Trees of Alabama and the Southeast

Lisa Samuelson, Ph.D.
School of Forestry and Wildlife Sciences
Auburn University

White Oak (White Oak)
Quercus alba

Leaves are simple, alternate and deciduous with 7-10 round lobes. Lobes lack bristle tips and sinuses range from deep to shallow. Buds are red-brown, round, and hairless. Bark is gray to white with loose and scaly plates. On very large trees the bark is grooved and more fissured. Fruit is an acorn about 3/4 inches long with a "knobby cap" covering 1/3 of the nut. The acorn matures in one season. Form is up to 30 m (100 ft) in height and 1.2 m (4 ft) in diameter. White oak is found on a variety of sites in the eastern U.S. and on more fertile, well-drained soils in Alabama. White oak is of intermediate shade tolerance. The valuable wood is used for furniture, flooring and trim. Acorns eaten by game birds, deer, bear and many small mammals.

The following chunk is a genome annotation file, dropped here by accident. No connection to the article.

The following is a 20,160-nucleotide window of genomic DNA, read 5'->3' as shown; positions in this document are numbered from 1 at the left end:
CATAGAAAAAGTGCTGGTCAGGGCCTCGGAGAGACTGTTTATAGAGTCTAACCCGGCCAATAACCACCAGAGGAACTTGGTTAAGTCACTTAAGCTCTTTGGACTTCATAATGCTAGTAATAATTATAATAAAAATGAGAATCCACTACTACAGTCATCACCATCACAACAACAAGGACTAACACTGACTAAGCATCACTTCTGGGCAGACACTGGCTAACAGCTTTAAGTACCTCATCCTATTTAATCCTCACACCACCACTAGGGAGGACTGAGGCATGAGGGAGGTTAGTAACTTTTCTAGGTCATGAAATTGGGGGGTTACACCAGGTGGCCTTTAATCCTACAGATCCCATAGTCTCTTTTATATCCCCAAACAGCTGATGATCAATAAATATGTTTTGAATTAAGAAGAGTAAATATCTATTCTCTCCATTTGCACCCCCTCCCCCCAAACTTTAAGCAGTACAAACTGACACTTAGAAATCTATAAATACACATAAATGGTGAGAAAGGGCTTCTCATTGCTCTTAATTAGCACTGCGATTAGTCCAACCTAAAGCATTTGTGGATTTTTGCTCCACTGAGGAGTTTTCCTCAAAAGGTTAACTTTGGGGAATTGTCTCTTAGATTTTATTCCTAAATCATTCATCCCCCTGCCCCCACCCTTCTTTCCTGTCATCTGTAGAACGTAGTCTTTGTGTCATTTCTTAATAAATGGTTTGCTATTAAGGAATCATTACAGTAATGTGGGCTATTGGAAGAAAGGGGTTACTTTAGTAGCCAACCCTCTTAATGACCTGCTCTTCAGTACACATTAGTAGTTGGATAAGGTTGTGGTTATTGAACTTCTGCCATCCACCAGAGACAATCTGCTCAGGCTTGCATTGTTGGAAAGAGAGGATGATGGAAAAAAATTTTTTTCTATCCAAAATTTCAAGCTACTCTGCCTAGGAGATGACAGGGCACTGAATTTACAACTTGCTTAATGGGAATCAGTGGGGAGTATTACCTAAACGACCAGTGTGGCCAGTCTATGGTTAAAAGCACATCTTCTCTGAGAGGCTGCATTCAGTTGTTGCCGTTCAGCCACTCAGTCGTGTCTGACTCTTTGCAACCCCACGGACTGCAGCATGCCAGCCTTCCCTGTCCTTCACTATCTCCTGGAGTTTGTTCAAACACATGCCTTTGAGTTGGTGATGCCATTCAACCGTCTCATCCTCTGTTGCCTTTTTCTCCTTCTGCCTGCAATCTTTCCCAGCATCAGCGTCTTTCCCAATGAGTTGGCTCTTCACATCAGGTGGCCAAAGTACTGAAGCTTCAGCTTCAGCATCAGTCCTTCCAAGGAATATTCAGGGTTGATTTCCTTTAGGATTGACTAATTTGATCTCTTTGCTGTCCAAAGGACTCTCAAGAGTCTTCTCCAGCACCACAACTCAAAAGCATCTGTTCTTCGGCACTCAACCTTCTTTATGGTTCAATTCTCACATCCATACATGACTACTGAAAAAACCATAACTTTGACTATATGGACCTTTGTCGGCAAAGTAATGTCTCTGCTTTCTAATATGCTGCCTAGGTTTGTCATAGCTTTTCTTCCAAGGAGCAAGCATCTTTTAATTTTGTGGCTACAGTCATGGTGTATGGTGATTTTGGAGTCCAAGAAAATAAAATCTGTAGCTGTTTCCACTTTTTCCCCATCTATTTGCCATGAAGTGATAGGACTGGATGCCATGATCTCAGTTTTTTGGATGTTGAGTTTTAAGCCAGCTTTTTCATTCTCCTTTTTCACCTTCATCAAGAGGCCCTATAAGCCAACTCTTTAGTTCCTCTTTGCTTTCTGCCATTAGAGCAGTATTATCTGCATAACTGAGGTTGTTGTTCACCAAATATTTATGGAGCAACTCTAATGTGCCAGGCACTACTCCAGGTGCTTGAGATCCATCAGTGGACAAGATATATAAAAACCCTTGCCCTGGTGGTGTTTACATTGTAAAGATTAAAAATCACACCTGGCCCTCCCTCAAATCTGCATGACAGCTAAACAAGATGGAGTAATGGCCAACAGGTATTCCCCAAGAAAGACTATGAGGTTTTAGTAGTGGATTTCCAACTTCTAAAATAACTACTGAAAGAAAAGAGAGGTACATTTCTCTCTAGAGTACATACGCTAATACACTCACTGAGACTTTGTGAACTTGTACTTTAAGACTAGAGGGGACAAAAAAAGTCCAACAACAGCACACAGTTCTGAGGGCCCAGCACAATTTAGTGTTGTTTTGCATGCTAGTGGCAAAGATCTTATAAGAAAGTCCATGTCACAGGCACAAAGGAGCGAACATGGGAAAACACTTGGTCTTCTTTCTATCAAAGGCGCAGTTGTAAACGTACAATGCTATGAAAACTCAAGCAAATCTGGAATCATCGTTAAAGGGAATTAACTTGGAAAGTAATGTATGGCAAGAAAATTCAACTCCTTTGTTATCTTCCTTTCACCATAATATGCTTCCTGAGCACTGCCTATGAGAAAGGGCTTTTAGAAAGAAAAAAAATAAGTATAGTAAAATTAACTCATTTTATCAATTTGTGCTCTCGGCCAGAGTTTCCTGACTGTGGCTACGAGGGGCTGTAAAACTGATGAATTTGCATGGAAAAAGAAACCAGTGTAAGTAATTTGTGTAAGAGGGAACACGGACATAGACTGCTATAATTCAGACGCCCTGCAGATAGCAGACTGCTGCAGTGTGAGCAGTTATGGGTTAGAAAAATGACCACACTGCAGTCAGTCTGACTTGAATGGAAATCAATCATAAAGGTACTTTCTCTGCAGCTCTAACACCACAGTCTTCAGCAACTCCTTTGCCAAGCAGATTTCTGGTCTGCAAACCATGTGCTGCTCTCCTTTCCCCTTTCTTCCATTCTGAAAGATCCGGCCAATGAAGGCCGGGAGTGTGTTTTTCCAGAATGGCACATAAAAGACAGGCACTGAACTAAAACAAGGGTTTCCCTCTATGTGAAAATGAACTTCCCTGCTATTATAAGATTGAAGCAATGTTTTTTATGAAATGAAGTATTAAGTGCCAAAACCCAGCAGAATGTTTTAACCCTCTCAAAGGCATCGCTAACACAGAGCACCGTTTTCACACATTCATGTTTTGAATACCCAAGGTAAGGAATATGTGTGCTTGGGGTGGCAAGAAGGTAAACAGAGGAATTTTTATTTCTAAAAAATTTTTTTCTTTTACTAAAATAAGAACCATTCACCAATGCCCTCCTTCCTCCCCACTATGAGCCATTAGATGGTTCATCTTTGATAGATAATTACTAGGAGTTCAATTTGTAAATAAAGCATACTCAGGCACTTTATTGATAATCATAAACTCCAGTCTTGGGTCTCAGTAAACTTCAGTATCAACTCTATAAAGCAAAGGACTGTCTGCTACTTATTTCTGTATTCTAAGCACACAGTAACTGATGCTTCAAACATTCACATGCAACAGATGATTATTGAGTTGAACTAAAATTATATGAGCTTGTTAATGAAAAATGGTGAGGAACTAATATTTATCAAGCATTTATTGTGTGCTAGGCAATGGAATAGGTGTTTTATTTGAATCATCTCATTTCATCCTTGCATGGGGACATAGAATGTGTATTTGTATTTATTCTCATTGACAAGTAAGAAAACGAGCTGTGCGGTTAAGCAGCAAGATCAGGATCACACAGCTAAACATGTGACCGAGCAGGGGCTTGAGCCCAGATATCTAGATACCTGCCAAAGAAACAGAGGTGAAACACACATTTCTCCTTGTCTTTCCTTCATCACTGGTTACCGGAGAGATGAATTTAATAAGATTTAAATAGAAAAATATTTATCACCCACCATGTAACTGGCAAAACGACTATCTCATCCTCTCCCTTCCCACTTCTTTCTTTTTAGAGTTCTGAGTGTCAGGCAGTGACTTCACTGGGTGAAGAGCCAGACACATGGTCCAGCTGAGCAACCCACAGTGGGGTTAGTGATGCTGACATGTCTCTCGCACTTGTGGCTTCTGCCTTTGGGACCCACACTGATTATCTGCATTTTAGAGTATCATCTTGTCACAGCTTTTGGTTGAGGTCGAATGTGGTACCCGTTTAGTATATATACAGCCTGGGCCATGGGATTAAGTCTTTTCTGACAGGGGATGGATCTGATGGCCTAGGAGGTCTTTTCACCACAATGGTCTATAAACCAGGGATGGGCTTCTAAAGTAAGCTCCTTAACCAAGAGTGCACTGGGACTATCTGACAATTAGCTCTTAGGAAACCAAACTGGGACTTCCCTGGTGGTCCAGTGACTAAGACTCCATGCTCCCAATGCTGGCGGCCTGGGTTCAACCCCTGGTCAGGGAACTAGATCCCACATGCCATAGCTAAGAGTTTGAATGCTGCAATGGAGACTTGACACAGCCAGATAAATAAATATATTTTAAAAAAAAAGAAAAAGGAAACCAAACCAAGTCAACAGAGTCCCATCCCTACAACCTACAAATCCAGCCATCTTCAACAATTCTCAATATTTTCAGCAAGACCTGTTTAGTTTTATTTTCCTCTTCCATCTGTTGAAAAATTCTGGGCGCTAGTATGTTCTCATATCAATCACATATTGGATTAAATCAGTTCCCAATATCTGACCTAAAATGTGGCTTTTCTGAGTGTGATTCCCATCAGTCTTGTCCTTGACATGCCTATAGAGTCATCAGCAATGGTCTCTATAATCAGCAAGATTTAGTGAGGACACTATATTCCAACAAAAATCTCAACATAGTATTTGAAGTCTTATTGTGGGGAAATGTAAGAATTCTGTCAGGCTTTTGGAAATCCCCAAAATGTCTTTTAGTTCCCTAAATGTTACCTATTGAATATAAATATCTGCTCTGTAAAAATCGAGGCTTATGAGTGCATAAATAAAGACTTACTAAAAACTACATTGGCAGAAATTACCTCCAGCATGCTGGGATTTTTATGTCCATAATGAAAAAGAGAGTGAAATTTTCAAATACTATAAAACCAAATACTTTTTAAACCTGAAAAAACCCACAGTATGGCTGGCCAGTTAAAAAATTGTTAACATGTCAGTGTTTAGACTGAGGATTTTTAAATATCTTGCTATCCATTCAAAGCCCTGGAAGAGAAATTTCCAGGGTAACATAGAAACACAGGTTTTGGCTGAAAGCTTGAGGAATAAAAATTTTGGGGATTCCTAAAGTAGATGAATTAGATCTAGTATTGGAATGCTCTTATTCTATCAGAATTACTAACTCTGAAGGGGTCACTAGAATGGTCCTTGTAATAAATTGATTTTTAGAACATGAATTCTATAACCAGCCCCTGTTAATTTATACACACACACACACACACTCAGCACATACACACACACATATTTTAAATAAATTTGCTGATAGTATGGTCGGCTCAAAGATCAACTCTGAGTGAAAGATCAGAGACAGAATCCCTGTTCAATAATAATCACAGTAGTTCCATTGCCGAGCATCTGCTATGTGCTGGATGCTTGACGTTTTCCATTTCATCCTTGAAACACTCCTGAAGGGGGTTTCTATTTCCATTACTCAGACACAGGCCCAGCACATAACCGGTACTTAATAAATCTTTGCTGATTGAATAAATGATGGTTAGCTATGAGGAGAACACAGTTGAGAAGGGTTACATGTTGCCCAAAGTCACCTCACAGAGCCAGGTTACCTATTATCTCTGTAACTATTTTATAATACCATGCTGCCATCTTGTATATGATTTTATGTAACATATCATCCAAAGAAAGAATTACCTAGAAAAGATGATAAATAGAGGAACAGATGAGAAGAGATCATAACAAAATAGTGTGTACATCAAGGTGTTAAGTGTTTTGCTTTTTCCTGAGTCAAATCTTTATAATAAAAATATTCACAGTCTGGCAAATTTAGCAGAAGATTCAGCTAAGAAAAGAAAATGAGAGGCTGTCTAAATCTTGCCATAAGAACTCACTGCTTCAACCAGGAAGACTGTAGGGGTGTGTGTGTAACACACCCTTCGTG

Photographs by Mike Hogan.

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